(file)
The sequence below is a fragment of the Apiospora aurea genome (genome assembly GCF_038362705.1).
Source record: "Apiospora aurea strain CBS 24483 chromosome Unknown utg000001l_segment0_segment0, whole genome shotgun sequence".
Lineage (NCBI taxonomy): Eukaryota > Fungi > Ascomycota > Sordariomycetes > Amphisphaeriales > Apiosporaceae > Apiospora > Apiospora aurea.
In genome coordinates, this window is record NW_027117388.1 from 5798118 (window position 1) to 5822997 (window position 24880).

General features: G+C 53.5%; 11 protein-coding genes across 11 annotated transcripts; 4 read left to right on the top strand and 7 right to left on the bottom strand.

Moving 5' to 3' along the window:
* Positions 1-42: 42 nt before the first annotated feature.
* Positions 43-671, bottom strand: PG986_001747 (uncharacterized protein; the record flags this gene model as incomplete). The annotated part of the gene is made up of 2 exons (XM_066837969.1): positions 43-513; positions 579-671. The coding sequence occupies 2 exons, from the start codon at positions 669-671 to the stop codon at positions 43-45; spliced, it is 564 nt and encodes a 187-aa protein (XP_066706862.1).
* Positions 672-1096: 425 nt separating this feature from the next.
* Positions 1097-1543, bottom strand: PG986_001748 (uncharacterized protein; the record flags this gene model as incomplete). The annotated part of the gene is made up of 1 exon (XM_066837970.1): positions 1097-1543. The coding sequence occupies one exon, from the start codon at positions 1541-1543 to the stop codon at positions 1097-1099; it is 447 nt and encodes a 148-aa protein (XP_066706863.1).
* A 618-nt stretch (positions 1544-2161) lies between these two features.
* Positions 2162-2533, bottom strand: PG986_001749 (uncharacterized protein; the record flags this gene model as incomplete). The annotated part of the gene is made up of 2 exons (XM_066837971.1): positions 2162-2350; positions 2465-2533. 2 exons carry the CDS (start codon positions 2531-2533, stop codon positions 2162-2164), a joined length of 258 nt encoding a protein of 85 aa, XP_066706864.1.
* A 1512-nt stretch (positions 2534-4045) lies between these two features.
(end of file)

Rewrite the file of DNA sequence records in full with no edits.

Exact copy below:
The sequence below is a fragment of the Apiospora aurea genome (genome assembly GCF_038362705.1).
Source record: "Apiospora aurea strain CBS 24483 chromosome Unknown utg000001l_segment0_segment0, whole genome shotgun sequence".
Lineage (NCBI taxonomy): Eukaryota > Fungi > Ascomycota > Sordariomycetes > Amphisphaeriales > Apiosporaceae > Apiospora > Apiospora aurea.
In genome coordinates, this window is record NW_027117388.1 from 5798118 (window position 1) to 5822997 (window position 24880).

General features: G+C 53.5%; 11 protein-coding genes across 11 annotated transcripts; 4 read left to right on the top strand and 7 right to left on the bottom strand.

Moving 5' to 3' along the window:
* Positions 1-42: 42 nt before the first annotated feature.
* Positions 43-671, bottom strand: PG986_001747 (uncharacterized protein; the record flags this gene model as incomplete). The annotated part of the gene is made up of 2 exons (XM_066837969.1): positions 43-513; positions 579-671. The coding sequence occupies 2 exons, from the start codon at positions 669-671 to the stop codon at positions 43-45; spliced, it is 564 nt and encodes a 187-aa protein (XP_066706862.1).
* Positions 672-1096: 425 nt separating this feature from the next.
* Positions 1097-1543, bottom strand: PG986_001748 (uncharacterized protein; the record flags this gene model as incomplete). The annotated part of the gene is made up of 1 exon (XM_066837970.1): positions 1097-1543. The coding sequence occupies one exon, from the start codon at positions 1541-1543 to the stop codon at positions 1097-1099; it is 447 nt and encodes a 148-aa protein (XP_066706863.1).
* A 618-nt stretch (positions 1544-2161) lies between these two features.
* Positions 2162-2533, bottom strand: PG986_001749 (uncharacterized protein; the record flags this gene model as incomplete). The annotated part of the gene is made up of 2 exons (XM_066837971.1): positions 2162-2350; positions 2465-2533. 2 exons carry the CDS (start codon positions 2531-2533, stop codon positions 2162-2164), a joined length of 258 nt encoding a protein of 85 aa, XP_066706864.1.
* A 1512-nt stretch (positions 2534-4045) lies between these two features.